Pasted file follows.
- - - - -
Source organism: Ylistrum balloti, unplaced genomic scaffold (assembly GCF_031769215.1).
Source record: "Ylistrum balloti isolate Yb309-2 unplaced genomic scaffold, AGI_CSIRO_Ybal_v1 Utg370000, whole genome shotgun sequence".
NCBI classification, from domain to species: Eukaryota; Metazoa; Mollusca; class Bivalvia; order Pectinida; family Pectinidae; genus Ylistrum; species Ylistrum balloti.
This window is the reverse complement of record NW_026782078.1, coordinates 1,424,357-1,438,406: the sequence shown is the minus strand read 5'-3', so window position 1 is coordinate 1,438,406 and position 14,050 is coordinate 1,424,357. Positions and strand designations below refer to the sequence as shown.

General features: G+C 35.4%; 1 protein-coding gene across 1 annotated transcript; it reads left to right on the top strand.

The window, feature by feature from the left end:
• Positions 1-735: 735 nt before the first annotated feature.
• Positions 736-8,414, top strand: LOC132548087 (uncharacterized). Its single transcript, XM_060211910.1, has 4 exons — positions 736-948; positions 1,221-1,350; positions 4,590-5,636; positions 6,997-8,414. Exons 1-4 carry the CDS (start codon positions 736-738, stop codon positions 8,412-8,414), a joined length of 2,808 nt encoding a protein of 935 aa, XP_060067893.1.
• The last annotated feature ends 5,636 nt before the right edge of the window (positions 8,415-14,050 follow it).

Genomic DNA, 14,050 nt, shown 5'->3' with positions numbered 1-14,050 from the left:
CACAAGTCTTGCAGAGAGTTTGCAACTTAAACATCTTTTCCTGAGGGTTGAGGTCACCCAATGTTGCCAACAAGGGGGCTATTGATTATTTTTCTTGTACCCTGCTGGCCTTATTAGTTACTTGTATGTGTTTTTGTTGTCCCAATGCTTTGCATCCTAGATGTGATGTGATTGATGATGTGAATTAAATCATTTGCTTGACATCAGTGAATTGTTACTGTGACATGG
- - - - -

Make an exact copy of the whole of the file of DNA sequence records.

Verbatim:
Source organism: Ylistrum balloti, unplaced genomic scaffold (assembly GCF_031769215.1).
Source record: "Ylistrum balloti isolate Yb309-2 unplaced genomic scaffold, AGI_CSIRO_Ybal_v1 Utg370000, whole genome shotgun sequence".
NCBI classification, from domain to species: Eukaryota; Metazoa; Mollusca; class Bivalvia; order Pectinida; family Pectinidae; genus Ylistrum; species Ylistrum balloti.
This window is the reverse complement of record NW_026782078.1, coordinates 1,424,357-1,438,406: the sequence shown is the minus strand read 5'-3', so window position 1 is coordinate 1,438,406 and position 14,050 is coordinate 1,424,357. Positions and strand designations below refer to the sequence as shown.

General features: G+C 35.4%; 1 protein-coding gene across 1 annotated transcript; it reads left to right on the top strand.

The window, feature by feature from the left end:
• Positions 1-735: 735 nt before the first annotated feature.
• Positions 736-8,414, top strand: LOC132548087 (uncharacterized). Its single transcript, XM_060211910.1, has 4 exons — positions 736-948; positions 1,221-1,350; positions 4,590-5,636; positions 6,997-8,414. Exons 1-4 carry the CDS (start codon positions 736-738, stop codon positions 8,412-8,414), a joined length of 2,808 nt encoding a protein of 935 aa, XP_060067893.1.
• The last annotated feature ends 5,636 nt before the right edge of the window (positions 8,415-14,050 follow it).

Genomic DNA, 14,050 nt, shown 5'->3' with positions numbered 1-14,050 from the left:
CACAAGTCTTGCAGAGAGTTTGCAACTTAAACATCTTTTCCTGAGGGTTGAGGTCACCCAATGTTGCCAACAAGGGGGCTATTGATTATTTTTCTTGTACCCTGCTGGCCTTATTAGTTACTTGTATGTGTTTTTGTTGTCCCAATGCTTTGCATCCTAGATGTGATGTGATTGATGATGTGAATTAAATCATTTGCTTGACATCAGTGAATTGTTACTGTGACATGG